We watched the scenery go by while having some interesting and in depth conversations about all sorts of things, cultural differences, travels, Mongolia, Australia, America – and it made the time go by quickly and before I know it, the crazy carriage attendant lady came up to us and said “bed time. bed time. Sleep now! Awake 4am for Ulaanbaatar. Sleep!” So we thought we better do as we were told.
I lay down, and next thing I know she is waking us up the next morning – sure enough, 4:15am. Those who know me can imagine how much I enjoyed this, and the look on my face – especially after a 6am morning the day before! argh, the joys of travelling. It was especially annoying that we didn’t actually arrive at the station until about 6am, so could have slept longer!
We got off the train in Ulaanbaatar, and it instantly felt more Asian than Russia, even Ulan Ude. There were people holding people’s names up on signs, and taxi drivers trying to convince you they should take you to where you’re going. I just walked past them all, as it was only a 40 minute walk to my hostel, and as I’ve said in previous posts, unless it’s over an hour I tend to walk. Turns out the hostel had sent a driver to pick me up, free of charge and he was standing there with a sign with my name! How cool! Pity they hadn’t told me that! Oh well.
I was so happy to get to the hostel and find that my bed was ready for me straight away, so first thing I did after checking in at about 7am was go to bed and back to sleep!
It’s currently Naadamm Festival in Mongolia, which is their annual national festival that includes many festival type things like stalls, parties and stuff – but the main thing is competitions in archery, horse racing and wrestling.
It’s really cool, such a party atmosphere in the city, but the down side is that pretty much everything is closed so it’s hard to find a cafe or restaurant that is open. After walking around for a while I found a trusty Irish Pub that was open and doing Irish Breakfast (was a great fry, but where’s the soda and potato bread?)
Since then, I’ve eaten most of my meals in the hostel with food I bought at the supermarket. This is something I really should have been doing more since the start, as in Europe I’ve managed to go over my budget and it’s mostly on eating out all the time. And of course, now I get into countries that are cheaper, I finally start to cook in the hostel. Fool!
That afternoon, I walked around the city and absorbed the atmosphere… So many people, Mongolian flags, parties, music, cars beeping! Amazing!
I walked down to the main stadium where the events were taking place – I couldn’t go in as I didn’t have a ticket, but I walked around the market stalls for a while which was awesome – Mongolian street food, all sorts of things for sale and thousands of people. I saw the archery event for a while, as it was outside the stadium… And then managed to get myself stuck in another big storm, which was actually quite nice with the cooling rain after the hot day.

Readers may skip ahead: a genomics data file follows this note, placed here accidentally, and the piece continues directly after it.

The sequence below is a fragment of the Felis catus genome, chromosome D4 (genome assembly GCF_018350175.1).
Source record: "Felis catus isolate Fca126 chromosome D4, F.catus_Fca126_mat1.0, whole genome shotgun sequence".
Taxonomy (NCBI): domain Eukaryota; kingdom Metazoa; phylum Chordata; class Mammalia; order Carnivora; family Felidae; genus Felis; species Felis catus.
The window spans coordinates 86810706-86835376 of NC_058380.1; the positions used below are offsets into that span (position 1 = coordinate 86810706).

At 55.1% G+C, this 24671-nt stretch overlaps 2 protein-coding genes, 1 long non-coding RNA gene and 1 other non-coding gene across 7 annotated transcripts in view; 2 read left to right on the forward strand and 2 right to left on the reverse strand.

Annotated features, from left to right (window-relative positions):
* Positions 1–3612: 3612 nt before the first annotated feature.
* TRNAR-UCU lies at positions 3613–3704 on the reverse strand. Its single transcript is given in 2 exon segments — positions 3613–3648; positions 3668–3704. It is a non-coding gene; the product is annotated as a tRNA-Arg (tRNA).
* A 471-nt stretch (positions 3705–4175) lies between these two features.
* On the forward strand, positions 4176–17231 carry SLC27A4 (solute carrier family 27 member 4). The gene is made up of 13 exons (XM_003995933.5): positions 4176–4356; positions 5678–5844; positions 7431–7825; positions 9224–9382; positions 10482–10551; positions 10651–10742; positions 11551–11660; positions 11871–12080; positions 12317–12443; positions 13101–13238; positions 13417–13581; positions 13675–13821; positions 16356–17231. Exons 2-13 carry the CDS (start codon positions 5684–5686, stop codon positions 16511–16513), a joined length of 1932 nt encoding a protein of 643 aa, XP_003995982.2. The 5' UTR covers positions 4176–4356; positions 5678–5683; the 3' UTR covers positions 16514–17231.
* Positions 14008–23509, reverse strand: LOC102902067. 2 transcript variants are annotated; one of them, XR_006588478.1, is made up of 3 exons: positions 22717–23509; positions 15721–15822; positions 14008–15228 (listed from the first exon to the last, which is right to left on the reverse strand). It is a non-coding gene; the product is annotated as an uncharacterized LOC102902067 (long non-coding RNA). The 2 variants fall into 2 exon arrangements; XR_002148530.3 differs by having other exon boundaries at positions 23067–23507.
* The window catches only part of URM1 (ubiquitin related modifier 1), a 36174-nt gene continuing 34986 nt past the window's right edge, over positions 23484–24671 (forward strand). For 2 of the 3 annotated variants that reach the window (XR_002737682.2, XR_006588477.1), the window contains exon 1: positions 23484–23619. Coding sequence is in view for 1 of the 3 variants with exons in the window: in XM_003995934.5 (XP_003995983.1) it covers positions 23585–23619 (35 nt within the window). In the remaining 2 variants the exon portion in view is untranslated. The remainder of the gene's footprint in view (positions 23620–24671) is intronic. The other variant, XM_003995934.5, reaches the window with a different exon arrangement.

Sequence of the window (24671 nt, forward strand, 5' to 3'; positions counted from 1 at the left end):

That evening I went to the main square to see this big party they had as part of the Naadam Festival, and I bumped into the guys I met on the train from Warsaw to Moscow! The guys with the “Weaving the Green Dream” blog, who are travelling overland to Bali from the UK. I wondered whether I’d see them again, as I thought we would be in Ulaanbaatar at the same time, but with this many people here I didn’t really expect to see them. It was great to catch up with them and hear about their adventures.
After a while they decided to go, as they were getting tired – I too was very tired and just wanted to go to sleep, but was set on seeing what this party would be like! And once it started, it was pretty incredible – it was like a big rave in the main square of the city! Hundreds or even thousands of people there, loud music, awesome lighting an electric atmosphere. After about an hour though, I could not stay any longer no matter how much I was enjoying it, as I could hardly keep my eyes open.
I’ve been quite lazy since then, not doing much in Ulaanbaatar – resting, watching tv and playing online mostly. It’s been good to be in the same place for a while and just chill. I have seen a fair bit of the city, including a Buddhist temple complex which was beautiful.
Tomorrow I have another full day, and I’m planning to stop being lazy and go for a long walk to this other temple which is a little way out of the city and at the top of a hill so gives great views of the city. The day after that, I go on a 1 week tour into the Gobi Desert that is organised by my hostel, and several of the people in my dorm will be going with me.
I’m really looking forward to it, as I’m sure it will be an amazing experience, and the guys who I’ve met who are coming along seem pretty cool. NOT looking forward to the toilet (or lack thereof) situation… But I guess it’s just something I have to get used to!
Don’t forget, you can see the rest of my photos on Flickr